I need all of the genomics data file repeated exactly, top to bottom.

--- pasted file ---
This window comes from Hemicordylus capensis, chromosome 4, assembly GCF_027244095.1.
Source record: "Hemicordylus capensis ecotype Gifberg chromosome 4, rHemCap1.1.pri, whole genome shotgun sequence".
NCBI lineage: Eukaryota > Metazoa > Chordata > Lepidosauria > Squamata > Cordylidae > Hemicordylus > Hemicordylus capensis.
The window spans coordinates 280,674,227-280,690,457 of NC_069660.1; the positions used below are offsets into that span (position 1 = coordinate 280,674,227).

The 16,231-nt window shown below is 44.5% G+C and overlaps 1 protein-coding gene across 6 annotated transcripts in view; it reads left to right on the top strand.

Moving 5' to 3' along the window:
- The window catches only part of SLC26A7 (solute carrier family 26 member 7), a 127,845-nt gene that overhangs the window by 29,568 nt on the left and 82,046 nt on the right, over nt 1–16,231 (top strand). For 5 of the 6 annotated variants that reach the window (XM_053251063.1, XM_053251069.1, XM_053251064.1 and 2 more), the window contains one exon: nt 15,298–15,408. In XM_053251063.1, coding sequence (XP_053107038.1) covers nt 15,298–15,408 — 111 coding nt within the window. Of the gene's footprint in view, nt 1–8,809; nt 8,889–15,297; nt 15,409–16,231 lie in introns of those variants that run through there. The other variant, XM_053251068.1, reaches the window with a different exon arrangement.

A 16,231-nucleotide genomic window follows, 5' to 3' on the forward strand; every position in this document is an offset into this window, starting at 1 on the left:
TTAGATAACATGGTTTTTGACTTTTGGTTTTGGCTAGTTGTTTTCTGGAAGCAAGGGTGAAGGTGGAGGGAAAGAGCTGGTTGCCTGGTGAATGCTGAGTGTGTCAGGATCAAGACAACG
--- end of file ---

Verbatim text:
This window comes from Hemicordylus capensis, chromosome 4, assembly GCF_027244095.1.
Source record: "Hemicordylus capensis ecotype Gifberg chromosome 4, rHemCap1.1.pri, whole genome shotgun sequence".
NCBI lineage: Eukaryota > Metazoa > Chordata > Lepidosauria > Squamata > Cordylidae > Hemicordylus > Hemicordylus capensis.
The window spans coordinates 280,674,227-280,690,457 of NC_069660.1; the positions used below are offsets into that span (position 1 = coordinate 280,674,227).

The 16,231-nt window shown below is 44.5% G+C and overlaps 1 protein-coding gene across 6 annotated transcripts in view; it reads left to right on the top strand.

Moving 5' to 3' along the window:
- The window catches only part of SLC26A7 (solute carrier family 26 member 7), a 127,845-nt gene that overhangs the window by 29,568 nt on the left and 82,046 nt on the right, over nt 1–16,231 (top strand). For 5 of the 6 annotated variants that reach the window (XM_053251063.1, XM_053251069.1, XM_053251064.1 and 2 more), the window contains one exon: nt 15,298–15,408. In XM_053251063.1, coding sequence (XP_053107038.1) covers nt 15,298–15,408 — 111 coding nt within the window. Of the gene's footprint in view, nt 1–8,809; nt 8,889–15,297; nt 15,409–16,231 lie in introns of those variants that run through there. The other variant, XM_053251068.1, reaches the window with a different exon arrangement.

A 16,231-nucleotide genomic window follows, 5' to 3' on the forward strand; every position in this document is an offset into this window, starting at 1 on the left:
TTAGATAACATGGTTTTTGACTTTTGGTTTTGGCTAGTTGTTTTCTGGAAGCAAGGGTGAAGGTGGAGGGAAAGAGCTGGTTGCCTGGTGAATGCTGAGTGTGTCAGGATCAAGACAACG